In the United States, the condition of people living solely or largely on government assistance has risen, while the unemployment rate remains high and job offers remain low. Part of the problem is the lack of fully qualified people vying for jobs, but another part is the amount and quality of government assistance, which for some may act as a disincentive to seeking work.
The major problem is that government assistance programs were never set up to be full support programs; they were intended to be safety nets to help people who fell on hard times. However, they were put in place with the assumption that people on them would use the money to support themselves and their families while looking for work, and once work was found, they would stop receiving support. Some people today use the government assistance as income replacement instead of a stepping stone; contributing to assistance programs that are overstretched while the nation's taxable income drops.
Today, welfare may be seen by some as almost a second income; forty percent of welfare recipients also work at jobs where they do not have to report their income. Again, this lowers revenues from which welfare is drawn. Paradoxically, working a low-pay job as a stepping stone does carry a stigma, preventing many people from seeking even temporary work in fast-food or similar fields.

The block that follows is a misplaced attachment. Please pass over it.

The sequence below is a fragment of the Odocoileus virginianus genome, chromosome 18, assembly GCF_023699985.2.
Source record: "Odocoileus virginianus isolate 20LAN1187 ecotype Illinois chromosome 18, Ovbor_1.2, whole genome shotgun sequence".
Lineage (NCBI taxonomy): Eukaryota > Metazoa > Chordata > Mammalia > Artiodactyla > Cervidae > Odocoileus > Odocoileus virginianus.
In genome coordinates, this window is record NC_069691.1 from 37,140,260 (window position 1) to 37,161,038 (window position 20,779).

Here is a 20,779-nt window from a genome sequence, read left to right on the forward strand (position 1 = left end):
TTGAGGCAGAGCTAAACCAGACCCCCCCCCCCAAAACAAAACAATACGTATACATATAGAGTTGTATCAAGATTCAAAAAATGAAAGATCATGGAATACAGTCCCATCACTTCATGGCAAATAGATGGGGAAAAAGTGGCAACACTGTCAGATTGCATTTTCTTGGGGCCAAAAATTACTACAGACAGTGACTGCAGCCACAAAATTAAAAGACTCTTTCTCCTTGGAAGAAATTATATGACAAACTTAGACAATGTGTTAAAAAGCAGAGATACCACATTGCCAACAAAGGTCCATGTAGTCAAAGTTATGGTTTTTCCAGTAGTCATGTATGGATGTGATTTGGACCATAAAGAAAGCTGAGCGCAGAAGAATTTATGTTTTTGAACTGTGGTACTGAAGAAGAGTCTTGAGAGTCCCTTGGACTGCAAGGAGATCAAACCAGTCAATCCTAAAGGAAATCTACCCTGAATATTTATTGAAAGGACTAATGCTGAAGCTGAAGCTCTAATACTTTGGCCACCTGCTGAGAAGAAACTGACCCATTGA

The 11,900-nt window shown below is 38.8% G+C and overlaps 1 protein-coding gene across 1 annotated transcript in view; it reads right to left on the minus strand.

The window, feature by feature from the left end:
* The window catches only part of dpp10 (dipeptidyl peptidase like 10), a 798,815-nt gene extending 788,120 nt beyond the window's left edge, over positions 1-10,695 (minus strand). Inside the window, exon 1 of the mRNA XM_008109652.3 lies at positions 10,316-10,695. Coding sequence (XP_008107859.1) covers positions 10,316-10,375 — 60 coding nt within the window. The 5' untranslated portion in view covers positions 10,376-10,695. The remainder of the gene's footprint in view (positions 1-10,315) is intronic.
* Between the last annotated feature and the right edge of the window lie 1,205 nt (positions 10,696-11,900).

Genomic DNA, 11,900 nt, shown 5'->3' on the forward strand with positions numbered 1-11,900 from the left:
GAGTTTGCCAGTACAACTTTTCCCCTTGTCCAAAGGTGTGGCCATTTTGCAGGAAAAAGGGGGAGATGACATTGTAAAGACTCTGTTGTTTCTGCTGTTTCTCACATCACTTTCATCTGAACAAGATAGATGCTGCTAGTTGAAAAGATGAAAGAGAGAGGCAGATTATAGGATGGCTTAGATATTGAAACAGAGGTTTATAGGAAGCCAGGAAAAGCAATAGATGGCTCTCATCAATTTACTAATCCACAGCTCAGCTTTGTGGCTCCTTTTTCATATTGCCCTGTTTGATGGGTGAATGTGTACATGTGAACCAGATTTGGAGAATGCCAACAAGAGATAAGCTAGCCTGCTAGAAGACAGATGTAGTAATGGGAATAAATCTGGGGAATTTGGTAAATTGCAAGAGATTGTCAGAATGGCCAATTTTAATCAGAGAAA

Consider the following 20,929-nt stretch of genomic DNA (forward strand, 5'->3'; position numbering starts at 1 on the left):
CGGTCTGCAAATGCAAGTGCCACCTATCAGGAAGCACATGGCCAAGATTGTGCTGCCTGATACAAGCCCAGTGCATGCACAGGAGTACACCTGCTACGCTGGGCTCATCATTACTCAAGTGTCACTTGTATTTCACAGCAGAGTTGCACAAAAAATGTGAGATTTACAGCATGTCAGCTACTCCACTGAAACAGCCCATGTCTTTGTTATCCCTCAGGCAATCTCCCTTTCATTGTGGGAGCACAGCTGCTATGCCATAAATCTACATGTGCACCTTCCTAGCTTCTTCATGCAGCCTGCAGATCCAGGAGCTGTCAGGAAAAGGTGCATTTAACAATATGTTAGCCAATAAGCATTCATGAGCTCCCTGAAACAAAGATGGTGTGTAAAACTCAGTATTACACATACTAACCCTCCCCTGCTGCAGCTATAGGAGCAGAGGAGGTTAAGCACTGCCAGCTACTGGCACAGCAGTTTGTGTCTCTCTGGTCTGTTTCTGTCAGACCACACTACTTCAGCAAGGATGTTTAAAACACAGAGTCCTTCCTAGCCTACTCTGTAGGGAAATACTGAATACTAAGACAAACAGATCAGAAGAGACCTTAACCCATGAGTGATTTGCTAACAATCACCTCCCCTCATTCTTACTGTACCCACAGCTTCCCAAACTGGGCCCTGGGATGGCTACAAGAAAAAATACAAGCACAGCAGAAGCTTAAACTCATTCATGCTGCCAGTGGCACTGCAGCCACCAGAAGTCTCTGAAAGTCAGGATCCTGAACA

Yet another problem is the lack of or narrow range of available work; since so many of the available jobs are low-pay, some may feel that there is no point in employment as they will never rise in the company. This overlooks the possibility of multiple jobs or working towards promotion, even in fast-food franchises.
Naturally, this only speaks towards one facet of the problem. There is no truly defined answer, especially if one uses a specific economic model to inform statistics. However, it cannot be argued that there is a correlation between a rise in welfare and a rise in unemployment; solutions need to come from the private sector.